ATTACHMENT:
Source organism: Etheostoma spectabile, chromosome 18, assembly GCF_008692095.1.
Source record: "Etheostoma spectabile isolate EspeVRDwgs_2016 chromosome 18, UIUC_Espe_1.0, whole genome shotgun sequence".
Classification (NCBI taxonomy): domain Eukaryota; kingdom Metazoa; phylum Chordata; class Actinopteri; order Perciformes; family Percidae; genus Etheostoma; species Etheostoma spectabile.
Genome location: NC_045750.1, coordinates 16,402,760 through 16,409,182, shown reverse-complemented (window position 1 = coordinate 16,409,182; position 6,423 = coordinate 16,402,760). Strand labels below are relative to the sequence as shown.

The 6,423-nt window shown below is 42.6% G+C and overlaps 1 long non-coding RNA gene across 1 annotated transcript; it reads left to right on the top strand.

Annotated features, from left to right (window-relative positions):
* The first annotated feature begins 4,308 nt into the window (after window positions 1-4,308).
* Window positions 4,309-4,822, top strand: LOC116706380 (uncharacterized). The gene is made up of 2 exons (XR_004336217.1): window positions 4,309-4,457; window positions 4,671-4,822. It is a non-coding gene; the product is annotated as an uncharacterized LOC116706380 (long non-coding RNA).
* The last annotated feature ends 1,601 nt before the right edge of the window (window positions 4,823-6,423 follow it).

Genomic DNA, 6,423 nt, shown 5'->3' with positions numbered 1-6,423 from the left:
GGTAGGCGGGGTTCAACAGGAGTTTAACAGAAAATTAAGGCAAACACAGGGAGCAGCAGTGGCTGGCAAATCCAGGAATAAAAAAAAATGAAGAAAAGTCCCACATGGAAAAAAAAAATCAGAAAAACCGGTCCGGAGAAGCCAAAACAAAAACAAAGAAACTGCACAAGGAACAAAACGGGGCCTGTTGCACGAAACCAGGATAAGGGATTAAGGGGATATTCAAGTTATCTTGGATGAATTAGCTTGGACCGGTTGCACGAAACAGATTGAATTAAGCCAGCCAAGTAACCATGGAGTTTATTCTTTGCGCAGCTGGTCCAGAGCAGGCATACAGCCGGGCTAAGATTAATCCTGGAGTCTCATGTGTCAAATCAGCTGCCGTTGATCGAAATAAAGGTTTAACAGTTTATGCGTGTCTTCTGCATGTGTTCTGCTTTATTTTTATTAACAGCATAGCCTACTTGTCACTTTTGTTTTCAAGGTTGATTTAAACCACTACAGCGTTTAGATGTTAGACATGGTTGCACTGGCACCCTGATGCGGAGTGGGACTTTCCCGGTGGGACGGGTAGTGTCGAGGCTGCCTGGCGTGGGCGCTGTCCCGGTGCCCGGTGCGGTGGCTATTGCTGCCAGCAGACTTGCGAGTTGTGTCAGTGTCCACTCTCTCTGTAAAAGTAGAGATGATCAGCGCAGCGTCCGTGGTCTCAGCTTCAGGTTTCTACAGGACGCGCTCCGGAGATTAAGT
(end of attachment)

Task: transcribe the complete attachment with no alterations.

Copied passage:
Source organism: Etheostoma spectabile, chromosome 18, assembly GCF_008692095.1.
Source record: "Etheostoma spectabile isolate EspeVRDwgs_2016 chromosome 18, UIUC_Espe_1.0, whole genome shotgun sequence".
Classification (NCBI taxonomy): domain Eukaryota; kingdom Metazoa; phylum Chordata; class Actinopteri; order Perciformes; family Percidae; genus Etheostoma; species Etheostoma spectabile.
Genome location: NC_045750.1, coordinates 16,402,760 through 16,409,182, shown reverse-complemented (window position 1 = coordinate 16,409,182; position 6,423 = coordinate 16,402,760). Strand labels below are relative to the sequence as shown.

The 6,423-nt window shown below is 42.6% G+C and overlaps 1 long non-coding RNA gene across 1 annotated transcript; it reads left to right on the top strand.

Annotated features, from left to right (window-relative positions):
* The first annotated feature begins 4,308 nt into the window (after window positions 1-4,308).
* Window positions 4,309-4,822, top strand: LOC116706380 (uncharacterized). The gene is made up of 2 exons (XR_004336217.1): window positions 4,309-4,457; window positions 4,671-4,822. It is a non-coding gene; the product is annotated as an uncharacterized LOC116706380 (long non-coding RNA).
* The last annotated feature ends 1,601 nt before the right edge of the window (window positions 4,823-6,423 follow it).

Genomic DNA, 6,423 nt, shown 5'->3' with positions numbered 1-6,423 from the left:
GGTAGGCGGGGTTCAACAGGAGTTTAACAGAAAATTAAGGCAAACACAGGGAGCAGCAGTGGCTGGCAAATCCAGGAATAAAAAAAAATGAAGAAAAGTCCCACATGGAAAAAAAAAATCAGAAAAACCGGTCCGGAGAAGCCAAAACAAAAACAAAGAAACTGCACAAGGAACAAAACGGGGCCTGTTGCACGAAACCAGGATAAGGGATTAAGGGGATATTCAAGTTATCTTGGATGAATTAGCTTGGACCGGTTGCACGAAACAGATTGAATTAAGCCAGCCAAGTAACCATGGAGTTTATTCTTTGCGCAGCTGGTCCAGAGCAGGCATACAGCCGGGCTAAGATTAATCCTGGAGTCTCATGTGTCAAATCAGCTGCCGTTGATCGAAATAAAGGTTTAACAGTTTATGCGTGTCTTCTGCATGTGTTCTGCTTTATTTTTATTAACAGCATAGCCTACTTGTCACTTTTGTTTTCAAGGTTGATTTAAACCACTACAGCGTTTAGATGTTAGACATGGTTGCACTGGCACCCTGATGCGGAGTGGGACTTTCCCGGTGGGACGGGTAGTGTCGAGGCTGCCTGGCGTGGGCGCTGTCCCGGTGCCCGGTGCGGTGGCTATTGCTGCCAGCAGACTTGCGAGTTGTGTCAGTGTCCACTCTCTCTGTAAAAGTAGAGATGATCAGCGCAGCGTCCGTGGTCTCAGCTTCAGGTTTCTACAGGACGCGCTCCGGAGATTAAGT